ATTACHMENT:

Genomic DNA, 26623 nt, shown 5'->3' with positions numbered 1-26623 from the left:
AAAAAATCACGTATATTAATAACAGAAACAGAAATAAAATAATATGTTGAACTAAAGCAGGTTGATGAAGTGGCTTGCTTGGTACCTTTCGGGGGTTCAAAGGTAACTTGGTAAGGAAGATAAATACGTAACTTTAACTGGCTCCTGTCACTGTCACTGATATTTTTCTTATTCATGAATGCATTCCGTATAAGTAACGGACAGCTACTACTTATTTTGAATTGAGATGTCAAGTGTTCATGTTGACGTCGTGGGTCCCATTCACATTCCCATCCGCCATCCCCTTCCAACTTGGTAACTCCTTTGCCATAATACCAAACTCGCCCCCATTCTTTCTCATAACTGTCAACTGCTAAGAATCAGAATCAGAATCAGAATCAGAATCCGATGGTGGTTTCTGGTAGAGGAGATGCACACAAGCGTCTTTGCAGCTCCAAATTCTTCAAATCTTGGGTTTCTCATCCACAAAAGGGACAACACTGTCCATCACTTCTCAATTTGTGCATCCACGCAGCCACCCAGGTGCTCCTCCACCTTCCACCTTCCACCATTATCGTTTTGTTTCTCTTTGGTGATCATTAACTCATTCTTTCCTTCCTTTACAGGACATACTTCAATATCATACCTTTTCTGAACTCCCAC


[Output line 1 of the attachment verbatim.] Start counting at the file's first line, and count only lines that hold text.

Genomic DNA, 26623 nt, shown 5'->3' with positions numbered 1-26623 from the left: